Tuesday, June 22, 2010

Just for old times sake.......the Top 10 mistakes in Risk Management - Part 2

If the first three reasons sounded familiar........read on!
4. Employing external providers whose impartiality is impaired.

Asking your insurance agent to assess your risks and then sell you products and insurance policies to mitigate those risks creates a conflict of interest. How objective can someone be if they are paid as a result of sales of products and insurance policies, rather than by what you save? The best advice comes from independent sources, not tied to product suppliers, who are paid to make sure your risks are mitigated at the lowest possible cost.

5. Not understanding the overall costs of risk or how to reduce these costs.

Right now you may be spending 35 percent more than necessary on risk management. If you lack a clear overview of all the products and services that you are employing across your enterprise, then you are most likely duplicating efforts. Or, even if you have centralized control, you are paying unnecessarily exorbitant costs for a customized risk management information system (RMIS).

6. Allowing risk to be assessed and managed by the resources that create the risk.

Was your IT security policy created by your own IT staff? Lack of external oversight leaves open the possibility for internal attacks on your network and intellectual property. This is just one of several ways that managing risks at source can increase your vulnerabilities.

7. Not managing risk as a focused and centralized discipline.

Your systems administrator undoubtedly performs a series of actions to ensure the integrity of your network, protecting you from viruses, hackers, and crashes. But, while these measures in themselves may be effective, each can only function properly in a secure environment. This requires application of solutions and policies that are outside your system administrator’s core competencies or control. Your IT administrator’s actions are useless if you lack comprehensive internal security policies, detailed disaster recovery and business continuity planning, and ultimately the employment of effective risk transfer and insurance mechanisms.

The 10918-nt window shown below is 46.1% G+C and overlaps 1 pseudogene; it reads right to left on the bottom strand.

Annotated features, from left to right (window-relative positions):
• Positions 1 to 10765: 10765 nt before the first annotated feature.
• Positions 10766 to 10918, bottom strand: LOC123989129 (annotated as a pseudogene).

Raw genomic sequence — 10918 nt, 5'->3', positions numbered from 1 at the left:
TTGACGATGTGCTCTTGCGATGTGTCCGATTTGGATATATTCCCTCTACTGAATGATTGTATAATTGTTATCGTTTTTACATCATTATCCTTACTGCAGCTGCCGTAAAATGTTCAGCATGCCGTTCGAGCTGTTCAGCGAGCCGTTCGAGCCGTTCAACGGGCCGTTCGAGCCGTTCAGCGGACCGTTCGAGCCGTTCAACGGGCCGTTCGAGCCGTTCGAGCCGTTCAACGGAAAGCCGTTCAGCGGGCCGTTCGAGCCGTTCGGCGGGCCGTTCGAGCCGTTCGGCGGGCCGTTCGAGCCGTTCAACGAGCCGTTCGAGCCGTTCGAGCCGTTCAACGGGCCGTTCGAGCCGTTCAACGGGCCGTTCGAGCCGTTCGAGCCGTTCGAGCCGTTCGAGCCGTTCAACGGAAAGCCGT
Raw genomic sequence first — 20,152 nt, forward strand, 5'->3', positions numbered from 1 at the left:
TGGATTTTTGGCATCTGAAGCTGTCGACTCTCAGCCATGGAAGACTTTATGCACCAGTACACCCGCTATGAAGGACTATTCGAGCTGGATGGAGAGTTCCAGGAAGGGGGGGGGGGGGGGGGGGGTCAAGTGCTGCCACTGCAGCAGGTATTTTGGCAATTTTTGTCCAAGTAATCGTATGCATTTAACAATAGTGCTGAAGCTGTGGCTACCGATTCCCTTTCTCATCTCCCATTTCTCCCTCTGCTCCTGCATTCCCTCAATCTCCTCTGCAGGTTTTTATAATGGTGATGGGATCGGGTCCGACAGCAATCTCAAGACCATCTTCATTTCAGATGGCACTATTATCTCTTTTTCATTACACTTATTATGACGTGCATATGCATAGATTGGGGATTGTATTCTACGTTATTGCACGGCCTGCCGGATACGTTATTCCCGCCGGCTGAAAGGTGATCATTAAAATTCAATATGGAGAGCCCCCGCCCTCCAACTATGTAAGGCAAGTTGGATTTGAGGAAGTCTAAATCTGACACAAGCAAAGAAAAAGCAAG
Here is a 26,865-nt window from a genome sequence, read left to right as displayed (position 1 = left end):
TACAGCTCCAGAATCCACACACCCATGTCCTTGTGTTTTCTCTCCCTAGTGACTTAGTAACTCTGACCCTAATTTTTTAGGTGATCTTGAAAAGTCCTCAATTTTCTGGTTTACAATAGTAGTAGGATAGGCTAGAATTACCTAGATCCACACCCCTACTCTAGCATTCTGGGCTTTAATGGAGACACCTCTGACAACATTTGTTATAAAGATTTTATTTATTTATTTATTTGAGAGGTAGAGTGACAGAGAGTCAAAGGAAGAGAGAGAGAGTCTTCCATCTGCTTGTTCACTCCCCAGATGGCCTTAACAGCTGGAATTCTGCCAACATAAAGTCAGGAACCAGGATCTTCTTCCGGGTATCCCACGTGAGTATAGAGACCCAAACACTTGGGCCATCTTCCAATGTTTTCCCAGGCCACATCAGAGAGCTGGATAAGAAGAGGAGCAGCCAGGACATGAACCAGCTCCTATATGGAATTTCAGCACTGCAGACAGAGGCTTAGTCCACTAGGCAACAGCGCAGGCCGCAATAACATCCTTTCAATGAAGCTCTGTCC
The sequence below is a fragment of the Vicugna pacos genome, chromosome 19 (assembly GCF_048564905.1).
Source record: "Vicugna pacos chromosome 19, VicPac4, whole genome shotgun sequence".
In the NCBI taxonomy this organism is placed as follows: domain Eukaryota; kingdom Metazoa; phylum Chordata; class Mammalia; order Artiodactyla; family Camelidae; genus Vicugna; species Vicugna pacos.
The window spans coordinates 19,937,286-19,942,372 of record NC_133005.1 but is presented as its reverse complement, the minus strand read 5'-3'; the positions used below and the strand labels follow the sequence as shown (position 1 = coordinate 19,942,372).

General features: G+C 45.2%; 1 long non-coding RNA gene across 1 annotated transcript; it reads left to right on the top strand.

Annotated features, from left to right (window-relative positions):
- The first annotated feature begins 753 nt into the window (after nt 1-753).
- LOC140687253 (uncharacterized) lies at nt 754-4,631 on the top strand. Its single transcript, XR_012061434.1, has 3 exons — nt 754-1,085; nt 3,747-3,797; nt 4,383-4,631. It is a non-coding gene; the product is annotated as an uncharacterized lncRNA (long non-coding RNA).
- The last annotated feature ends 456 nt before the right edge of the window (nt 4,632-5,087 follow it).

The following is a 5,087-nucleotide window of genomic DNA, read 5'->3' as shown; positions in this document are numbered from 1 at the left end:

Monday, June 21, 2010

Just for old times sake.......the Top 10 mistakes in Risk Management - Part 1

On the basis that sound theory stands the test of time - below (Part 1 of 3) was first published in a series of tade journals in 2002, before the world woke up to risk management. As I read this again and again, I cant help thinking that what we aspire to in Risk Management is nothing more than applied common sense, and that the real key to effective processes is understanding how people and risk interact.

More's the pity that so much else in life is so less clear!  

1. Assuming it wont happen to me

Within every business practice there is an element of risk, and ignoring this fact is an invitation for catastrophe. Right now your company is vulnerable in some way. Hoping that the exposure won’t eventually result in dire consequences is a gamble. Wake up and take the first step. Undergo a comprehensive risk assessment by independent experts.